While still an undergraduate at the Massachusetts Institute of Technology (MIT), David Collins worked for the Pennsylvania Railroad. There, he became aware of their need to identify railroad cars, and after receiving his master's degree in 1959, Collins went to work for GTE Sylvania, where he developed the KarTrak system.
This used red and blue reflective stripes affixed to the sides of railcars to encode a six-digit company identifier and a four-digit rail car number. In 1967, the Association of American Railroads (AAR) selected KarTrak as its standard across the entire North American fleet of railcars. However, the KarTrak system was easily confounded by dirt, and it was eventually abandoned.
David Collins went on to form his own company, Computer Identics Corporation, and one of the company's first innovations was the use of helium-neon lasers to read barcodes. In 1969 Computer Identics installed a scanning system at a Buick factory in Flint, Michigan, where it was used to differentiate among the dozen different types of transmissions that were moving along an overhead conveyor belt.
On June 26, 1974, a package of Juicy Fruit gum became the first product bearing a UPC code to ever be scanned in a grocery store. Today, that pack of gum is on display at the Smithsonian Institution in Washington D.C.
Today, the built-in cameras on most smartphones can be used as barcode or QR code scanners, or code readers. As of iOS 11, Apple devices can decode QR codes, and Android devices can decode QR codes natively or with third-party apps.
QR code versus barcode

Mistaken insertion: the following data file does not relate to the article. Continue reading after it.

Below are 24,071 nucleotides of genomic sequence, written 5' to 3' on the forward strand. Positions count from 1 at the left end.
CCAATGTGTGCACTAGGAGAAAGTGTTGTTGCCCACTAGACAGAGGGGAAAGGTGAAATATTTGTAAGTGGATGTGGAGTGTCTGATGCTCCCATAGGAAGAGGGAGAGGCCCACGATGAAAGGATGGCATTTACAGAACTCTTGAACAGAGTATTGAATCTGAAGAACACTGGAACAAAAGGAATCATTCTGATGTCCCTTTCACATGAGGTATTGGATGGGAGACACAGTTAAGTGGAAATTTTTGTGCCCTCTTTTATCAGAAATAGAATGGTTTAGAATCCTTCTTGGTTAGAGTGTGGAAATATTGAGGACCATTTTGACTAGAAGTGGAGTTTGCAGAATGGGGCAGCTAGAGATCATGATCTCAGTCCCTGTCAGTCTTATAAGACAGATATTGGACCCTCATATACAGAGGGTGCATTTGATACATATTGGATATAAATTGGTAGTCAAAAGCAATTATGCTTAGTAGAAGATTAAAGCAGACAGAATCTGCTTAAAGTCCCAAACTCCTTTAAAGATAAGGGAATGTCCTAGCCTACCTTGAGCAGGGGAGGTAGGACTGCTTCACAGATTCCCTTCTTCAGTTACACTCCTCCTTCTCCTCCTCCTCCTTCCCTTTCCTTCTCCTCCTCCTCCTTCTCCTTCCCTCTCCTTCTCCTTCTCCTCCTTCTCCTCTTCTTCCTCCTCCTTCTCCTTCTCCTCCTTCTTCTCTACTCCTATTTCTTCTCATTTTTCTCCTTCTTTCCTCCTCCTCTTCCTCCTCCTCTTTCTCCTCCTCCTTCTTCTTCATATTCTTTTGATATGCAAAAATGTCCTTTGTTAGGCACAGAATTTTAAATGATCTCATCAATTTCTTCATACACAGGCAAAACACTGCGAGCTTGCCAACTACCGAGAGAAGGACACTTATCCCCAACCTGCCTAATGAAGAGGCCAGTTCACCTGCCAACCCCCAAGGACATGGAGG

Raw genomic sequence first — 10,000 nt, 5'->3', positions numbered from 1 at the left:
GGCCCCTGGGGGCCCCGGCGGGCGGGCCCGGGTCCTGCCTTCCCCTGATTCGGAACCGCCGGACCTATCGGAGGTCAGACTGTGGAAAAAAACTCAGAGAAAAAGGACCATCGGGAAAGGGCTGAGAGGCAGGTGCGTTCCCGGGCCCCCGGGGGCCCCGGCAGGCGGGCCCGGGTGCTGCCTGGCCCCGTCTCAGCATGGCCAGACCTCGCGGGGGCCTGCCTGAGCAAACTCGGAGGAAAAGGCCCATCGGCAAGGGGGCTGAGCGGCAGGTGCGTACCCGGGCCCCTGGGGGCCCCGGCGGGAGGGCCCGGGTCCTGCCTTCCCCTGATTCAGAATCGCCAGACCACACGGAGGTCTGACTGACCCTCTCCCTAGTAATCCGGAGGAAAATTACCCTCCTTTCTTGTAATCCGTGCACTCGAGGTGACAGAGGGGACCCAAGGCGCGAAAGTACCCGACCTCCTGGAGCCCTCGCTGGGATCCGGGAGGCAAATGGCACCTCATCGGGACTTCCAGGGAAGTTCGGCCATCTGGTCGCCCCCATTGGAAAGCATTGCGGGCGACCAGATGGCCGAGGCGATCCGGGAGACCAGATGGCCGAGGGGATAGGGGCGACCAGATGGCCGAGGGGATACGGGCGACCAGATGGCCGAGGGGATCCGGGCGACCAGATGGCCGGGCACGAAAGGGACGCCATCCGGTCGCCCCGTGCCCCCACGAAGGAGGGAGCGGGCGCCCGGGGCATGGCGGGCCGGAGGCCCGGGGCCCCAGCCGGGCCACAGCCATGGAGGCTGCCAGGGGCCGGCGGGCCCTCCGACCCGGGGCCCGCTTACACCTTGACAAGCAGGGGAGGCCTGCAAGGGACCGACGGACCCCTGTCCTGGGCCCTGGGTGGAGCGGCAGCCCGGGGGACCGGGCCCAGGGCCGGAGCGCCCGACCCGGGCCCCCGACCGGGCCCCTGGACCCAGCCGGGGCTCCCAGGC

Two-dimensional (2D), or matrix barcodes, first appeared in Japan in 1994. The QR, or Quick Response code system, was invented that year by Masahiro Hara, an employee of the Japanese auto parts company Denso Wave, where it was used to track vehicles and components. QR is the trademark for a type of matrix barcode.
A QR code consists of black squares on a white background, arranged in a grid. Data is extracted from patterns in the horizontal and vertical lines. QR codes use four encoding modes: numeric, alphanumeric, byte/binary, and kanji.
Today, QR codes can display text, add a contact to a user's mobile device, open a Uniform Resource Identifier (URI), connect to a wireless network, or open a text or an email message. QR codes are extensively used in advertising, they appear next to listings in the Yellow Pages, on signs and billboards, in magazines, on the sides of buses, and on business cards.
Some innovative uses of barcodes
In 2008, Japanese gravestone maker Ishi no Koe announced plans to include QR codes on gravestones. Taking a picture of the QR code would lead to photos, videos, and information about the deceased. Wisconsin-based Interactive Headstones has begun placing QR codes on tombstones, as has the Jewish Cemetery of La Paz in Uruguay.
QR codes have even been included on currency, with the Royal Dutch Mint adding a QR code to a coin in 2011. In 2014, the Central Bank of Nigeria issued a banknote containing a QR code, and in 2015, the Central Bank of the Russian Federation put one on its 100-ruble note to commemorate the annexation of Crimea.
Some companies have transformed their barcodes in very amusing ways that reflect their products: